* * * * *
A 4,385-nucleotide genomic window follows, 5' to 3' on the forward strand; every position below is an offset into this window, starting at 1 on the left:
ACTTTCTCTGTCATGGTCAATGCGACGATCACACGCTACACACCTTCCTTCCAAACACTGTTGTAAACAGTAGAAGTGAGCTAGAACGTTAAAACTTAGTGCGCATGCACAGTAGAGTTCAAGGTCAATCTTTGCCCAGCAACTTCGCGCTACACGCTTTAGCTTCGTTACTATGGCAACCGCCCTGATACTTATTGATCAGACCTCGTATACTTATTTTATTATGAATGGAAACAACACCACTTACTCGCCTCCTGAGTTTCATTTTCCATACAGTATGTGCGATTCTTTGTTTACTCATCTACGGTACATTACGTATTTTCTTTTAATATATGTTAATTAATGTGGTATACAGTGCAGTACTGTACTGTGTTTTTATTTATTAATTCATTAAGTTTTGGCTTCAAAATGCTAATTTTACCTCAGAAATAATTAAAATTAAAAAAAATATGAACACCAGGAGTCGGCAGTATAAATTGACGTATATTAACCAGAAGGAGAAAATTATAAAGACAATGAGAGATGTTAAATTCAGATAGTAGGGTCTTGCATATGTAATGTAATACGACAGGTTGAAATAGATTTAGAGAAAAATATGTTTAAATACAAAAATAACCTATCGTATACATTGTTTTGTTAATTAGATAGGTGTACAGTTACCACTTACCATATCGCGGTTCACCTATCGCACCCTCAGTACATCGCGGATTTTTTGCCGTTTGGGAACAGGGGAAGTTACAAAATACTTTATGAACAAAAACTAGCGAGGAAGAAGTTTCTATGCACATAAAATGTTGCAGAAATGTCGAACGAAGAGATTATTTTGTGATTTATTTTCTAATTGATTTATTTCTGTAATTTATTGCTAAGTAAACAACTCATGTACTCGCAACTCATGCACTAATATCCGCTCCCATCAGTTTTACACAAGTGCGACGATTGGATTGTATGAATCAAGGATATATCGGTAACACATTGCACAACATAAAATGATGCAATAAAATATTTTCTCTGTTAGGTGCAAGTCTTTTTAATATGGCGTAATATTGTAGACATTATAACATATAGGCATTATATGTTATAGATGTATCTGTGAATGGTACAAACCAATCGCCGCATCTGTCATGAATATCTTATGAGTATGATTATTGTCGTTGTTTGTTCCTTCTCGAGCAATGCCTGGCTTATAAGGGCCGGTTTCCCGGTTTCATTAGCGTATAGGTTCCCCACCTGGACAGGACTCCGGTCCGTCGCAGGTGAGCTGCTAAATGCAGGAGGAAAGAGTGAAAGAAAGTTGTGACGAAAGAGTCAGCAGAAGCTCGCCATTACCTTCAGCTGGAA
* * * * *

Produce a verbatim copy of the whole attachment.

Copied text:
A 4,385-nucleotide genomic window follows, 5' to 3' on the forward strand; every position below is an offset into this window, starting at 1 on the left:
ACTTTCTCTGTCATGGTCAATGCGACGATCACACGCTACACACCTTCCTTCCAAACACTGTTGTAAACAGTAGAAGTGAGCTAGAACGTTAAAACTTAGTGCGCATGCACAGTAGAGTTCAAGGTCAATCTTTGCCCAGCAACTTCGCGCTACACGCTTTAGCTTCGTTACTATGGCAACCGCCCTGATACTTATTGATCAGACCTCGTATACTTATTTTATTATGAATGGAAACAACACCACTTACTCGCCTCCTGAGTTTCATTTTCCATACAGTATGTGCGATTCTTTGTTTACTCATCTACGGTACATTACGTATTTTCTTTTAATATATGTTAATTAATGTGGTATACAGTGCAGTACTGTACTGTGTTTTTATTTATTAATTCATTAAGTTTTGGCTTCAAAATGCTAATTTTACCTCAGAAATAATTAAAATTAAAAAAAATATGAACACCAGGAGTCGGCAGTATAAATTGACGTATATTAACCAGAAGGAGAAAATTATAAAGACAATGAGAGATGTTAAATTCAGATAGTAGGGTCTTGCATATGTAATGTAATACGACAGGTTGAAATAGATTTAGAGAAAAATATGTTTAAATACAAAAATAACCTATCGTATACATTGTTTTGTTAATTAGATAGGTGTACAGTTACCACTTACCATATCGCGGTTCACCTATCGCACCCTCAGTACATCGCGGATTTTTTGCCGTTTGGGAACAGGGGAAGTTACAAAATACTTTATGAACAAAAACTAGCGAGGAAGAAGTTTCTATGCACATAAAATGTTGCAGAAATGTCGAACGAAGAGATTATTTTGTGATTTATTTTCTAATTGATTTATTTCTGTAATTTATTGCTAAGTAAACAACTCATGTACTCGCAACTCATGCACTAATATCCGCTCCCATCAGTTTTACACAAGTGCGACGATTGGATTGTATGAATCAAGGATATATCGGTAACACATTGCACAACATAAAATGATGCAATAAAATATTTTCTCTGTTAGGTGCAAGTCTTTTTAATATGGCGTAATATTGTAGACATTATAACATATAGGCATTATATGTTATAGATGTATCTGTGAATGGTACAAACCAATCGCCGCATCTGTCATGAATATCTTATGAGTATGATTATTGTCGTTGTTTGTTCCTTCTCGAGCAATGCCTGGCTTATAAGGGCCGGTTTCCCGGTTTCATTAGCGTATAGGTTCCCCACCTGGACAGGACTCCGGTCCGTCGCAGGTGAGCTGCTAAATGCAGGAGGAAAGAGTGAAAGAAAGTTGTGACGAAAGAGTCAGCAGAAGCTCGCCATTACCTTCAGCTGGAA